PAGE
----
There was definitely something different about Duncan.
He washed behind his ears. He cleaned his plate. His teeth were brushed and sparkling white. Getting into pajamas was his favorite time of night.
Duncan loved his glasses which were thick and black. If they slipped, he chuckled and pushed them back. If they broke, he curled white tape into a sticky hook. This, he knew, was a very handsome look.
He hoped for braces on his teeth. Every trip to the dentist made him dance. Just imagining the fun made him nearly wet his pants.
Duncan thought pizza was gross and gooey. Hot dogs made him stick out his tongue and say "Ptooey!" Other kids thought Duncan a very strange fellow. Why, he wouldn't even taste the Jell-O!
Being different is harder than being the same. It can be a very lonely thing, which really is a shame.
A bigger boy tapped him hard on the chest. "Duncan, you're so lame. Why don't you even try to be the same?"
But, at school, in the classroom or in the hall, the teasing only made him laugh about it all. "I'm exactly as I want to be. I'm very happy to be me!"
Just as the children grew silent and you could hear a pin drop, Duncan would blow his nose with the loudest "HONK."
The teacher clapped her hands and said with a burst, "Class, I have a special announcement."
All ears perked up as the kids leaned near. Even the nose-pickers stopped to hear.
"Tomorrow, the great Hollywood director, Mr. Igor Filmspooler, is coming here to search for a star!"
The kids gasped. Some swooned and swayed. Hands went to mouths and hearts were clasped. The news was just too much to grasp.
"He wants to cast a child...," Miss Marker gushed, "…in the new Big Studio action movie, 'The Madman Gone Wild.' "
The next day, curls bounced and wiggled; muscles flexed and jiggled. Monica practiced fainting so it was not over the top. Ralph was prepared with a karate chop. All were ready to become the next celebrity!
But not Duncan. His hair was a mass of uncombed locks. He wore sparkly suspenders with short green pants, the same yellow shoes and orange socks. And when Igor Filmspooler arrived at the door, Duncan slid under his desk and sat on the floor.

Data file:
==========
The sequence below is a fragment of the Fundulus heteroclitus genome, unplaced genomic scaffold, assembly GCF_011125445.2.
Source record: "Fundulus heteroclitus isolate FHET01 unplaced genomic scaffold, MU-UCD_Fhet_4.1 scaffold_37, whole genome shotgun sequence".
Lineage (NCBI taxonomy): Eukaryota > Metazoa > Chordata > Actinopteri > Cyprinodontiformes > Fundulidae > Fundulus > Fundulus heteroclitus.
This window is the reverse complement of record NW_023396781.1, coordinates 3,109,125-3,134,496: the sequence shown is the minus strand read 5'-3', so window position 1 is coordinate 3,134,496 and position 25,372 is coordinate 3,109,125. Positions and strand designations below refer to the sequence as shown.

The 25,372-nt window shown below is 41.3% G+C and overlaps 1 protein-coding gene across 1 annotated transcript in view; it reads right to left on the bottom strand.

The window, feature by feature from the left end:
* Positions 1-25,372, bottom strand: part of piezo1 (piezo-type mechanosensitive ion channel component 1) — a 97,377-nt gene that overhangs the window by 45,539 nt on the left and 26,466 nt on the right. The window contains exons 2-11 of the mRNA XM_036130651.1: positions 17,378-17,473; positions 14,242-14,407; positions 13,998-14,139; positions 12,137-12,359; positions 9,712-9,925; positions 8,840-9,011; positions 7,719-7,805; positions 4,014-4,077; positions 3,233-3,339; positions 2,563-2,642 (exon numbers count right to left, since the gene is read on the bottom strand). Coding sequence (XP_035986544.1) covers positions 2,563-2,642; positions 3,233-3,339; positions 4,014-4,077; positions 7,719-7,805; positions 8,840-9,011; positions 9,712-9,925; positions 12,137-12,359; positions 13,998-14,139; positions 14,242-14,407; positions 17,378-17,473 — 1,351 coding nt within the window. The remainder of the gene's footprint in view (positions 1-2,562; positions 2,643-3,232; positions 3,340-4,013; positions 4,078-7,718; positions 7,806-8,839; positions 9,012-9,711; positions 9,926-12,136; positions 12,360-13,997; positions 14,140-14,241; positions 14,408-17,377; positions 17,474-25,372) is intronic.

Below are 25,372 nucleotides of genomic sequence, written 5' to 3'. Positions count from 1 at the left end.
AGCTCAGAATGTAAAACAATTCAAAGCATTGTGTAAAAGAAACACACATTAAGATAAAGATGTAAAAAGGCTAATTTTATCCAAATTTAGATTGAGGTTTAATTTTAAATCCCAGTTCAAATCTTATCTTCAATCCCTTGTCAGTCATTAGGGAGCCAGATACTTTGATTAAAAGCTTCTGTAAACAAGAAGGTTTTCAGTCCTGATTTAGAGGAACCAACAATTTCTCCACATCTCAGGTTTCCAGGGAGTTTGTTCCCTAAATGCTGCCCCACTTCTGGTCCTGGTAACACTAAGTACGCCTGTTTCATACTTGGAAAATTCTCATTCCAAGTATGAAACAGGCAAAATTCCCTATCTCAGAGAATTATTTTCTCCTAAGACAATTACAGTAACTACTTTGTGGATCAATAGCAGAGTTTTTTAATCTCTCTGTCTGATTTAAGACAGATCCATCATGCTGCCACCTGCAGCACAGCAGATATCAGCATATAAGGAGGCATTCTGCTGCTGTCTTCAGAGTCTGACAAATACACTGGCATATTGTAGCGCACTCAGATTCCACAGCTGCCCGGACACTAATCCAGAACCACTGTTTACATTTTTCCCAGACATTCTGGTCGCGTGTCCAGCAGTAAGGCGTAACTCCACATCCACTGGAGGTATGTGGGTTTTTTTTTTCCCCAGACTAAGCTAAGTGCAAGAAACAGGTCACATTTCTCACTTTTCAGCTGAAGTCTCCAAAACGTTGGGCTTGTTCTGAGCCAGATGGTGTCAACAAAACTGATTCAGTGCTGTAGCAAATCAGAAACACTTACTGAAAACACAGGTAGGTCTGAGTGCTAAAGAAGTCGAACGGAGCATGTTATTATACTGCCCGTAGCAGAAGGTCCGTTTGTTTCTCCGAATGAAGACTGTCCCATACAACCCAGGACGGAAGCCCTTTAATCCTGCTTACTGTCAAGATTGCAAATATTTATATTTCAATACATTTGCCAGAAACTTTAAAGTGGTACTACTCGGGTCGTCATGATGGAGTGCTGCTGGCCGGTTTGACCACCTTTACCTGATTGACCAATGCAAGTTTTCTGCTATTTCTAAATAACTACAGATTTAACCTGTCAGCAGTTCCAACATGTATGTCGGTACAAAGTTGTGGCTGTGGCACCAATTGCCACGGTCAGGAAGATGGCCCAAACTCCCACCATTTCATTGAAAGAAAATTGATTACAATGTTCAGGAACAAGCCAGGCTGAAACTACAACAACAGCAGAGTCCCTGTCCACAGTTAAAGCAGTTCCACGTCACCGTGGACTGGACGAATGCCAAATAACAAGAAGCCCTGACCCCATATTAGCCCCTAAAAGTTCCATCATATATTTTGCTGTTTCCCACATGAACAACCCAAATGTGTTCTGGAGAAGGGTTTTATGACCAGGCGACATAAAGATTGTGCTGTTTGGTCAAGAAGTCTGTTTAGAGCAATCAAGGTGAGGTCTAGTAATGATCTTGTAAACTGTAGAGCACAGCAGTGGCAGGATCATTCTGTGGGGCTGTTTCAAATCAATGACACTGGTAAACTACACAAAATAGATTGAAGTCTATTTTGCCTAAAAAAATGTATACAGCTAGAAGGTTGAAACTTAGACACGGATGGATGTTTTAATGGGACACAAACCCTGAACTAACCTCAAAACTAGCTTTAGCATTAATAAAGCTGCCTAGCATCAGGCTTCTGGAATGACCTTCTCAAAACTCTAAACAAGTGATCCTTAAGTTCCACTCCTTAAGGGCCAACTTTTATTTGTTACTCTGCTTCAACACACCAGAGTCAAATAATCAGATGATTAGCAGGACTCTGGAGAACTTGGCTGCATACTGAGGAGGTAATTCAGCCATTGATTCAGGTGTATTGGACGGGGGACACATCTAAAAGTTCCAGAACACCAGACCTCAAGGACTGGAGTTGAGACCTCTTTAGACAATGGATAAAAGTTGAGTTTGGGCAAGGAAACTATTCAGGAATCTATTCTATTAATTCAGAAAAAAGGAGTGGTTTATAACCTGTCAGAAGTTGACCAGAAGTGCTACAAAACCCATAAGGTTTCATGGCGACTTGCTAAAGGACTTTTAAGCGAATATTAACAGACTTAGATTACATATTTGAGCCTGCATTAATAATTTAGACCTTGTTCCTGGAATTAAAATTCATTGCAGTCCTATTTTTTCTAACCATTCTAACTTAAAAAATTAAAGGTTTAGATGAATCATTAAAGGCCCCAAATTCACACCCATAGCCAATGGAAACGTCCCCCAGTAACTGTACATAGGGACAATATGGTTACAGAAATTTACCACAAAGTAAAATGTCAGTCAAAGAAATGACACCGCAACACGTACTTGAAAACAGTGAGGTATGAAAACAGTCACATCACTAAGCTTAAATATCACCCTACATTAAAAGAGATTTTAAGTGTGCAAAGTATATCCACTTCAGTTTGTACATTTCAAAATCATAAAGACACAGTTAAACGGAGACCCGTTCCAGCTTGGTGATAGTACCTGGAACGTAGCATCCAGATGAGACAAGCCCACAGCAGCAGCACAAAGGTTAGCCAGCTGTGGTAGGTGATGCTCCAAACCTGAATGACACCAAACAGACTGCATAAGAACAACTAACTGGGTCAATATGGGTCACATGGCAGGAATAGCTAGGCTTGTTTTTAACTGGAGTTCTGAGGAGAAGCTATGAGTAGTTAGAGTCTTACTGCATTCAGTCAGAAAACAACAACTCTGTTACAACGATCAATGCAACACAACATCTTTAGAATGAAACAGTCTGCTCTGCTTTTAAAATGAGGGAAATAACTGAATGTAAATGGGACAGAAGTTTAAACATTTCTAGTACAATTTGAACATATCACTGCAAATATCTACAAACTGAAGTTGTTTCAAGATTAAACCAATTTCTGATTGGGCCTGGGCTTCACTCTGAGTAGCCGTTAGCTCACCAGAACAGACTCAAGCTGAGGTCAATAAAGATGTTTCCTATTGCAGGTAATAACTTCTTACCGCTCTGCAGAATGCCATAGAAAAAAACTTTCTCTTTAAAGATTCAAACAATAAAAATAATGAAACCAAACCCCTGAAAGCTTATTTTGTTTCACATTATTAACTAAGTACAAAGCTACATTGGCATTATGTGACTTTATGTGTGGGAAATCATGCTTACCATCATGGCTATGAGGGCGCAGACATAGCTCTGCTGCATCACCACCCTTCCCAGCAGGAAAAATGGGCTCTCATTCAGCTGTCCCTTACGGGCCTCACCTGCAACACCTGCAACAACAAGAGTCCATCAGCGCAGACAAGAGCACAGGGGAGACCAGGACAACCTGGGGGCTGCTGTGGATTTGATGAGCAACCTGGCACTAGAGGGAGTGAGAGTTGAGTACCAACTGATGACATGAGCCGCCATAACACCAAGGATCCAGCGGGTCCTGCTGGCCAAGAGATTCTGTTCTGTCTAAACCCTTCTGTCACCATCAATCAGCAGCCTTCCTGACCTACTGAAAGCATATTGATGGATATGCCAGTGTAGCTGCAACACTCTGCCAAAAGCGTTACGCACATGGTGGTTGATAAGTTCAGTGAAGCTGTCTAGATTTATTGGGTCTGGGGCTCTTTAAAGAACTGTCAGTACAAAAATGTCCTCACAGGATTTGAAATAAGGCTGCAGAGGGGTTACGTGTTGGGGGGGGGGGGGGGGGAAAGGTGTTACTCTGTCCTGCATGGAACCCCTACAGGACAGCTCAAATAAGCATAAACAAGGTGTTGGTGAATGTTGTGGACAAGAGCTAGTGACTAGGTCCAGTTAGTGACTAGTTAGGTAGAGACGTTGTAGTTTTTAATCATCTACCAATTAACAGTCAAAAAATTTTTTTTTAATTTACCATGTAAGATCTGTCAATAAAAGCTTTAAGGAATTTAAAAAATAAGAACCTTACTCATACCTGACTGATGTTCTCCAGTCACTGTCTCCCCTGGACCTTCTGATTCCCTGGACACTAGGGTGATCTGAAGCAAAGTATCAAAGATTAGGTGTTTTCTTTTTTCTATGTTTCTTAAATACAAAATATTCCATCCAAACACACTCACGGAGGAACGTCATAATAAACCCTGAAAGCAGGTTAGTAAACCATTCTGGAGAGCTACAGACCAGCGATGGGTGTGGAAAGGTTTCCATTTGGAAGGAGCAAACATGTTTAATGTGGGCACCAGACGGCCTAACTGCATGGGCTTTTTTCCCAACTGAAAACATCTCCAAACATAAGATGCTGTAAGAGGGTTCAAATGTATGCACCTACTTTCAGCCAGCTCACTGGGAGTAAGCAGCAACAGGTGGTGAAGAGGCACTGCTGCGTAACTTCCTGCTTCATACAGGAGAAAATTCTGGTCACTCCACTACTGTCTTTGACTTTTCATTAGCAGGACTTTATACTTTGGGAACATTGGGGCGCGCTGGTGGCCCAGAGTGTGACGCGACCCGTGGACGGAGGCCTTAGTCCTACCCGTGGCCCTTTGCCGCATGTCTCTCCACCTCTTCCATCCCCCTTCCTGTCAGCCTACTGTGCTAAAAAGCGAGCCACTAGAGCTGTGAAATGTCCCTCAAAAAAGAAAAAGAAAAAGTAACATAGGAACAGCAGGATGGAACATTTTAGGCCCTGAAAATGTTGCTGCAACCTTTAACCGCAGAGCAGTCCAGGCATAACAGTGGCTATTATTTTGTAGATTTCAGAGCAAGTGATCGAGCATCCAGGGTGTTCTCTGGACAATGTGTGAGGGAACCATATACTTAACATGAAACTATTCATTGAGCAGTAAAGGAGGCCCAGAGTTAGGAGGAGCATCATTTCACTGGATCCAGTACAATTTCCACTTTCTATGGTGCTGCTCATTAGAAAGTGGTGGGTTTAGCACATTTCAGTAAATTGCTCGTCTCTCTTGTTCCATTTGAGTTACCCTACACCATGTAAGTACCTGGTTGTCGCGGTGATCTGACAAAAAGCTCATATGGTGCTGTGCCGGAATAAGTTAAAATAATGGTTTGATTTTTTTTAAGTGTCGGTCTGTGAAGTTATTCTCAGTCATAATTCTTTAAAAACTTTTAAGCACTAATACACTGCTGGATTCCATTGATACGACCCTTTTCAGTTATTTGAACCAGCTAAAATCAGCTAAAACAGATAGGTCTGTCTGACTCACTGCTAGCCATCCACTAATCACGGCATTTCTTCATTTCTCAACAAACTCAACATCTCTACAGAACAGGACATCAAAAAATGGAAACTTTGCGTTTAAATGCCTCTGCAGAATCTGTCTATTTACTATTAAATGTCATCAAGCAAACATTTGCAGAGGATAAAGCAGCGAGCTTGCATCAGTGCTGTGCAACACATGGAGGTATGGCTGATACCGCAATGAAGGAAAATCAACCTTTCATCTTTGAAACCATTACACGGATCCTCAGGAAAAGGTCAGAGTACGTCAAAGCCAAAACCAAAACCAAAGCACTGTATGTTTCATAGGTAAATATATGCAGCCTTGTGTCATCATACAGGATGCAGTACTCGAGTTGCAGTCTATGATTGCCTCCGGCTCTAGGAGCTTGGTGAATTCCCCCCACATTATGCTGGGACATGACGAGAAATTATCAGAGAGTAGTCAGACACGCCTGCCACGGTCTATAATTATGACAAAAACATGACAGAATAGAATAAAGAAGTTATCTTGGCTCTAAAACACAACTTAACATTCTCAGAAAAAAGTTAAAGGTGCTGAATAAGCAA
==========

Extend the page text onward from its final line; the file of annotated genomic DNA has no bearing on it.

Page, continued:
The girls and boys posed as the director walked down the classroom rows. They all said with a whisper, "Can't you see? Choose me!"
He looked at each child once, then twice. He sighed and muttered something which was not very nice.
The director shook his head. "Baseball caps and slicked back hair. I can't tell you apart from the clothes you wear! You all look the same. It's being unique that brings you fame."
Duncan yawned and inhaled a snotty sniffle. The director leaned down to look under his desk, "Young man, what is your name?"
"Duncan," he answered through his handkerchief, pausing in mid-Honk! "And I don't care if you don't like me. I'm exactly as I want to be."
Igor Filmspooler stood and said with a flourish, "My choice has been made. The starring role has been won! I give it to him, I give it to Duncan."
"But he's silly and weird! Why would you do that?" The kids hooted and jeered. "He blows his nose loudly. He's short — not muscled and tall! Duncan is not one of us at all!"
Filmspooler wagged his finger. "The hardest thing to do is to be yourself. Stand alone and stand proud. Don't play it safe by joining the crowd."
The director put his arm around Duncan and said with a smile. "It is the most important thing you will ever do — because in this entire universe there is only one you."
Special thanks to Veronica Walsh for her illustration. To see more of her work, visit veronicawalsh.net
For more Kids' Reading Room, visit latimes.com/kids.
Daniel Maclaine is a freelance writer based in New York.